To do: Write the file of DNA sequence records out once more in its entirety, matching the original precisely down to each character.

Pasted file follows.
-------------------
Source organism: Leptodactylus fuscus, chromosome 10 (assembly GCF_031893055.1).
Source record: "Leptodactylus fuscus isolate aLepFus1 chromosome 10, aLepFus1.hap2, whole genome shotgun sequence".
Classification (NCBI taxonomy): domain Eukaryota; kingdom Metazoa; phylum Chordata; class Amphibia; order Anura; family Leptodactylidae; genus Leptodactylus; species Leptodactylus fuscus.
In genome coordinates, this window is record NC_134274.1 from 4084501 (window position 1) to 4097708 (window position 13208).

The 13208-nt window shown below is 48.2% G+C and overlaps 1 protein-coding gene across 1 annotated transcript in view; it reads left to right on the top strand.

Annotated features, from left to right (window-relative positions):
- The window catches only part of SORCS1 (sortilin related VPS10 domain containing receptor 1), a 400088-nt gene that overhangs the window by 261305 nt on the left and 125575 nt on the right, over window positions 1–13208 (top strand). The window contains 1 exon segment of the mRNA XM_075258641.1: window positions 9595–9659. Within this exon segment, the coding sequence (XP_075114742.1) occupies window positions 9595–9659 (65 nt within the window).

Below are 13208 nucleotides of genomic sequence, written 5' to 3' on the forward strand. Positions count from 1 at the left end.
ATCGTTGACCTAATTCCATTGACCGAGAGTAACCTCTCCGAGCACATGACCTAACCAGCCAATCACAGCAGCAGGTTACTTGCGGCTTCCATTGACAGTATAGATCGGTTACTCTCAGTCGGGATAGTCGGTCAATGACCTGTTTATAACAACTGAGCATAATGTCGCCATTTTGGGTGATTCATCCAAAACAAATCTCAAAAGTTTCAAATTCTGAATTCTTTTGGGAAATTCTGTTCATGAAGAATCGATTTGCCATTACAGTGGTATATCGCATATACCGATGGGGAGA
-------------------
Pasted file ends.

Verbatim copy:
Source organism: Leptodactylus fuscus, chromosome 10 (assembly GCF_031893055.1).
Source record: "Leptodactylus fuscus isolate aLepFus1 chromosome 10, aLepFus1.hap2, whole genome shotgun sequence".
Classification (NCBI taxonomy): domain Eukaryota; kingdom Metazoa; phylum Chordata; class Amphibia; order Anura; family Leptodactylidae; genus Leptodactylus; species Leptodactylus fuscus.
In genome coordinates, this window is record NC_134274.1 from 4084501 (window position 1) to 4097708 (window position 13208).

The 13208-nt window shown below is 48.2% G+C and overlaps 1 protein-coding gene across 1 annotated transcript in view; it reads left to right on the top strand.

Annotated features, from left to right (window-relative positions):
- The window catches only part of SORCS1 (sortilin related VPS10 domain containing receptor 1), a 400088-nt gene that overhangs the window by 261305 nt on the left and 125575 nt on the right, over window positions 1–13208 (top strand). The window contains 1 exon segment of the mRNA XM_075258641.1: window positions 9595–9659. Within this exon segment, the coding sequence (XP_075114742.1) occupies window positions 9595–9659 (65 nt within the window).

Below are 13208 nucleotides of genomic sequence, written 5' to 3' on the forward strand. Positions count from 1 at the left end.
ATCGTTGACCTAATTCCATTGACCGAGAGTAACCTCTCCGAGCACATGACCTAACCAGCCAATCACAGCAGCAGGTTACTTGCGGCTTCCATTGACAGTATAGATCGGTTACTCTCAGTCGGGATAGTCGGTCAATGACCTGTTTATAACAACTGAGCATAATGTCGCCATTTTGGGTGATTCATCCAAAACAAATCTCAAAAGTTTCAAATTCTGAATTCTTTTGGGAAATTCTGTTCATGAAGAATCGATTTGCCATTACAGTGGTATATCGCATATACCGATGGGGAGA